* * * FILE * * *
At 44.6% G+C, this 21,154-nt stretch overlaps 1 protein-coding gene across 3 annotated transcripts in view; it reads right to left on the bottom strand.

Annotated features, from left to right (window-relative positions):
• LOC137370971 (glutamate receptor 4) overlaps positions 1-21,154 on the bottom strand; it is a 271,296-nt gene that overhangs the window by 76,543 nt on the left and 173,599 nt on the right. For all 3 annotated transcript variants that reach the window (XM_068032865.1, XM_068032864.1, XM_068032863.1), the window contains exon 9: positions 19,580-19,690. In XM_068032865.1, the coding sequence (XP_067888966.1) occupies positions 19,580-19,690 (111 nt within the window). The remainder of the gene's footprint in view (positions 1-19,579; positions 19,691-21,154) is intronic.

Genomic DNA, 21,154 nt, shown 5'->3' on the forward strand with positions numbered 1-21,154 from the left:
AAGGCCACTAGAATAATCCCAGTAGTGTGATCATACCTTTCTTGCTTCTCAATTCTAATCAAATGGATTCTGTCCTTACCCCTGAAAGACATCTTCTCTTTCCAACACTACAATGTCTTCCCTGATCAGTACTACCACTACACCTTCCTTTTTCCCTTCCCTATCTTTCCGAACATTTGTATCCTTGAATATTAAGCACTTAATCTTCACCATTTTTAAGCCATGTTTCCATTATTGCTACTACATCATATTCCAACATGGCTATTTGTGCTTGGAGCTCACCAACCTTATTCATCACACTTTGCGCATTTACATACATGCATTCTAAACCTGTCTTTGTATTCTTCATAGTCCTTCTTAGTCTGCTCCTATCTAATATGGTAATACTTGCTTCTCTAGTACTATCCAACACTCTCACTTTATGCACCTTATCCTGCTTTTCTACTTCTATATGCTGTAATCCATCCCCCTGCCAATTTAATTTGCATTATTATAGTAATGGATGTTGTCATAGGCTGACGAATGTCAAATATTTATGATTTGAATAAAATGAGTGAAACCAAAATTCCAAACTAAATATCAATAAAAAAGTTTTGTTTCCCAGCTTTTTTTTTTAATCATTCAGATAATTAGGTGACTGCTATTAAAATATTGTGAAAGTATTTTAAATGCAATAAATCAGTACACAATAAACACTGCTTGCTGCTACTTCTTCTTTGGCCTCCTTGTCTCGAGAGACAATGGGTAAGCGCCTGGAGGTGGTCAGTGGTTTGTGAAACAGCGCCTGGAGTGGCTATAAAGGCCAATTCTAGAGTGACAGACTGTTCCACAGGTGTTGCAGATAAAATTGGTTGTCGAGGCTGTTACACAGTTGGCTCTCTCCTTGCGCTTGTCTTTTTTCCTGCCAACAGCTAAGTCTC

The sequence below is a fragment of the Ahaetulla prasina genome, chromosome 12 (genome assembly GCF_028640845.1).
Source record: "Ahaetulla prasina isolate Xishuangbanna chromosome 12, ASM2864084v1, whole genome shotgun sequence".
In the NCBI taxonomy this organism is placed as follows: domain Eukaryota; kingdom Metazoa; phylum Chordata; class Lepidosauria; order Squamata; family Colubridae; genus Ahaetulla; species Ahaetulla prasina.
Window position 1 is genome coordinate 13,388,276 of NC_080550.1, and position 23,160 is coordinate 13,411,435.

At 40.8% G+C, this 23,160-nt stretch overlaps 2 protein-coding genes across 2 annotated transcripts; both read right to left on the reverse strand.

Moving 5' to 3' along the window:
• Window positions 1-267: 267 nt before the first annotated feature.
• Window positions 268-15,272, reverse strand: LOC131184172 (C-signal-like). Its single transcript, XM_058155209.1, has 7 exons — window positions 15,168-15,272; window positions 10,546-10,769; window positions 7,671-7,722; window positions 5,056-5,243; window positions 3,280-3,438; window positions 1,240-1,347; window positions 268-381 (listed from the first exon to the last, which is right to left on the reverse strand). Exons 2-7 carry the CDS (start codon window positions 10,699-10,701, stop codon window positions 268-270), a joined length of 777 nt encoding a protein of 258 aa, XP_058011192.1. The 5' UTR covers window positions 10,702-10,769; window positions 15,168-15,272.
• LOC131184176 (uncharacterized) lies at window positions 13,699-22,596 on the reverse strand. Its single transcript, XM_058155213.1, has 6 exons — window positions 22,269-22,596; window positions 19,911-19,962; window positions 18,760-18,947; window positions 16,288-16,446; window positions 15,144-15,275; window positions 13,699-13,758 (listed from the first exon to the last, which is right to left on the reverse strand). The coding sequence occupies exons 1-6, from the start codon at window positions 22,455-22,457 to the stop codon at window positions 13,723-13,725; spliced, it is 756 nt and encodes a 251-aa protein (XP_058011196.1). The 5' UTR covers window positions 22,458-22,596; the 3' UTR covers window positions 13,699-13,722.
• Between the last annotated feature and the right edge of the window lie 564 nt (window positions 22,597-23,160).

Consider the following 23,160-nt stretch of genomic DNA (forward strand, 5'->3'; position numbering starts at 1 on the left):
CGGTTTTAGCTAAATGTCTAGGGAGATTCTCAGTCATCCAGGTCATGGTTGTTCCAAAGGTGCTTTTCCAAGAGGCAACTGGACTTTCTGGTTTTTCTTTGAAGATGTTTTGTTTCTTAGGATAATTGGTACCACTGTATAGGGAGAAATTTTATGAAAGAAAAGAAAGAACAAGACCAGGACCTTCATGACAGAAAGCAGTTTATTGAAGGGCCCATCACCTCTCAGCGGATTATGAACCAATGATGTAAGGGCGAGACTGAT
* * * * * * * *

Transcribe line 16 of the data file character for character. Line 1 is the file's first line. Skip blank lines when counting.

Consider the following 23,160-nt stretch of genomic DNA (forward strand, 5'->3'; position numbering starts at 1 on the left):